i’m going to need to take a bit of an ease off on twitter for a bit: partly because i am super behind on emails, and partly because i need to process the next bit of news. that, and i’m trying to write some stuff which is NOT just about cancer, and one is due on the 11th to submit to The Lifted Brow which i would love to be published in again.
anyhow. liver surgeon appointment this morning. surgery is still going ahead, no date decided yet. the procedure he needs to do has never been done in australia, and has only been done 50 times. it involves something to do with splitting a major artery, cutting bits up to kill the liver, stitching me up again, waiting a week, then going in and getting the right lobe out. Dr McLiver thinks there is probably cancer in my left lobe as well, which, by now, just makes me shrug in a ‘what the hell can i do about it’ kind of way. sort of like the lymph-nodes-surprise. hell, there’s bits of out of control bowel cells all through me. he wants to check my lungs for certain to see what is happening with the tumours/’spots’ in there, and is utterly unconcerned by the primary, as is everyone.
there is a 10-15% mortality rate, which essentially means i have an 85-90% chance of waking up. those are damn good odds, and i am chasing at anything right now to try and not die of liver failure. the lung cancers are my preferred way to go, because liver failure will slowly shut down organ after organ. that sounds right-royally terrible, and the lung option is surely preferable, right? right?
the surgery is My Choice. i get to decide if i should or should not have it. if i don’t, i will die soon. no one knows how long, but it’ll most likely be in the next few years. the surgery should extend my life by at least a few years. and by all accounts, once you get through it, and avoid any deadly complications, the liver regrows, and continues on its merry way. there’s not a great deal of long term terrible things that happen, and my long-term is pretty short term anyway. i’m going to do it.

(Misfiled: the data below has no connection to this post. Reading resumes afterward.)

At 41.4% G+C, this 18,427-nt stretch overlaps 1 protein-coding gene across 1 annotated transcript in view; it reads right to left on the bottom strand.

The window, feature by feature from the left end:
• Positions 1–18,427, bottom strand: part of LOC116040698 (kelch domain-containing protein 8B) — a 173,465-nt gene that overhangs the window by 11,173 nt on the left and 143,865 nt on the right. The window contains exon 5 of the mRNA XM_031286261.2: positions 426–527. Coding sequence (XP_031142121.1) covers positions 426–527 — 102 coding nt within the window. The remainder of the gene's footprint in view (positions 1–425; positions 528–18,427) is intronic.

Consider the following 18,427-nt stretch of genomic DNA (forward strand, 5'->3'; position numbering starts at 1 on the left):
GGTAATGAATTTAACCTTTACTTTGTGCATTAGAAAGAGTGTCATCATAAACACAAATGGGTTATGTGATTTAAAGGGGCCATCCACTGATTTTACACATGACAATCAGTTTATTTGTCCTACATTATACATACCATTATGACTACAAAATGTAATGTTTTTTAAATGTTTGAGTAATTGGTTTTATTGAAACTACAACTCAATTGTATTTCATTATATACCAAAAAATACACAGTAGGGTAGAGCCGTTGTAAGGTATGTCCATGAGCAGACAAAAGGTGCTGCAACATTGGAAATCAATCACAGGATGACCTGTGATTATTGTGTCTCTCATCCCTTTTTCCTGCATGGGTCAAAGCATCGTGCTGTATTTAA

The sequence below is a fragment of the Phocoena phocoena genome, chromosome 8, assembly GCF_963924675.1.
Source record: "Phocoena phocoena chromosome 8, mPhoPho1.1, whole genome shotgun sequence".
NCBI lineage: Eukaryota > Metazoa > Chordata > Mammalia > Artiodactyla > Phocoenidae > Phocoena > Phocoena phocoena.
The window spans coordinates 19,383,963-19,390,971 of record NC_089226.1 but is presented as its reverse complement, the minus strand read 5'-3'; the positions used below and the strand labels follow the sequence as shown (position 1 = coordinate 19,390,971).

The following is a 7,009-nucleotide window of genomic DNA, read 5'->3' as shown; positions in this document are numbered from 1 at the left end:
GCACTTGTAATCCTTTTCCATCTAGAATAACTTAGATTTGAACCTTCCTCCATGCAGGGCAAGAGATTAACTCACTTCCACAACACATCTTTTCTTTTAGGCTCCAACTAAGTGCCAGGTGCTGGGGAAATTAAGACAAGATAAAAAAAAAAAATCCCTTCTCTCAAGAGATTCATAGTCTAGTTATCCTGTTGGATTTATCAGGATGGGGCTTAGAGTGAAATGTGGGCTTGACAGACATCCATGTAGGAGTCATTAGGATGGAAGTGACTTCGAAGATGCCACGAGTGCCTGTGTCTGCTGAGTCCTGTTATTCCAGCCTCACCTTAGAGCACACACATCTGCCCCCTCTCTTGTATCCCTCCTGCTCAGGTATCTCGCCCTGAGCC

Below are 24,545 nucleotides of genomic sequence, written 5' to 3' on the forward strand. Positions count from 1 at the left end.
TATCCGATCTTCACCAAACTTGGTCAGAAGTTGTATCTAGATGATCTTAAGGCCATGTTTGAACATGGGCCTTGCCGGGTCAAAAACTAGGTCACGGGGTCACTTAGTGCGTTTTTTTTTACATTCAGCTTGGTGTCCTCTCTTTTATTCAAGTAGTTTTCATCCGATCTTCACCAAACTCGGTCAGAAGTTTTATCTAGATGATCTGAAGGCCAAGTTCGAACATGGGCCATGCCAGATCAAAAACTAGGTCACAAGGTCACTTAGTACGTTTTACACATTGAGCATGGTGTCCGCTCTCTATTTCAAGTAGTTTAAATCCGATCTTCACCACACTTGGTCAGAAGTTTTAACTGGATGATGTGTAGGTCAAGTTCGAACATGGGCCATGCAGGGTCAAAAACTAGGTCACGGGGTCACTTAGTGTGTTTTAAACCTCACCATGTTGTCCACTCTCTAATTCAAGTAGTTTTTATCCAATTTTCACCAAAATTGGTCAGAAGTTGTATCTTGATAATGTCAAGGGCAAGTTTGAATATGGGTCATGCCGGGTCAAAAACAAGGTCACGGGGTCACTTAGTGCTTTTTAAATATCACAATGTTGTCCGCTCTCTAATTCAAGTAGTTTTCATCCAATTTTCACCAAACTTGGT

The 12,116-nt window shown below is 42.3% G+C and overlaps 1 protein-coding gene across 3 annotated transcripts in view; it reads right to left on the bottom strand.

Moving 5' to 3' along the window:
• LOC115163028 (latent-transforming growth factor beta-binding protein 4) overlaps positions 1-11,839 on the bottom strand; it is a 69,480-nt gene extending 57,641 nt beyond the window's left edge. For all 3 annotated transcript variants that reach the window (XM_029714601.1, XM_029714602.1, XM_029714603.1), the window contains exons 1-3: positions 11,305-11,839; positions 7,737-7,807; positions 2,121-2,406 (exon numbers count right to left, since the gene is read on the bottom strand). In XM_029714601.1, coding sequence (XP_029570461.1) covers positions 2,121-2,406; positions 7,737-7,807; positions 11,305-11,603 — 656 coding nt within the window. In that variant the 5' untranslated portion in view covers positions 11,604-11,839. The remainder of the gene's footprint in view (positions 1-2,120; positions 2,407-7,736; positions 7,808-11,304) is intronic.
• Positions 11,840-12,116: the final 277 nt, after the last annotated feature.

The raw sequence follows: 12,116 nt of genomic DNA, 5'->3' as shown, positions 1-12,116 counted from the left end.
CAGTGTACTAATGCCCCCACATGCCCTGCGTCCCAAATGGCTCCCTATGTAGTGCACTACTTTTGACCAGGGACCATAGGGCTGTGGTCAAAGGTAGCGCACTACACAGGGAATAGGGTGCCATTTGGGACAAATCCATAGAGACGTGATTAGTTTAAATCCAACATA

all this just brings out a sort of fury in me for the weirdest thing: people who waste their lives. by this i mean: people who spend most of their life complaining about how it has gone wrong, bad choices, stuck doing Boring Things and whinging about it. now, this is completely different to people with mental health issues. what i mean here is people who are too lazy, too frightened, too disinterested, to do what they want to do with their lives. so they live a life of half-hearted things, feeling pity for their tough lot. i have no pity for them. i have nothing but resentment that they get a life-span i never get. they get opportunities i am never going to get. i am facing down six months of utter, miserable, life-threatening hell. i am going to come out of this with an abdomen full of scars, an ileostomy bag, a small chunk of liver, and chemotherapy for the rest of my life. on days like this, i don’t want to hear about people’s problems. normally i care. normally, i can state with no hesitation that suffering is relative, and just because i have cancer doesn’t mean other people’s ‘smaller’ issues don’t matter. right now though, i actually don’t care. i am angry, and sad, and my liver hurts because the tumours are either shrinking or growing, and i am tired, and i am sick of this. i am angry that this is the rest of my life. i am angry i can never go to america again. i am angry that i don’t have enough time to read all the books i wanted to read. these are all things that all of us need to face. there are always too many books, too many places to travel; an unimaginably large number of potential experiences, of which we can experience a few, even in a long lifetime. there is always more. and i have had a lot of awesome experiences. i’ve crammed a lot of things in, and i am proud of that, even the life choices people would judge me for. i remained authentic to what i wanted, even when those things were dumb. i regret hurting people, and that’s about it. also: please don’t tell me not to be angry. EVER. about anything. i am taking all of this unreasonably well, and i am allowed to be shitty some days.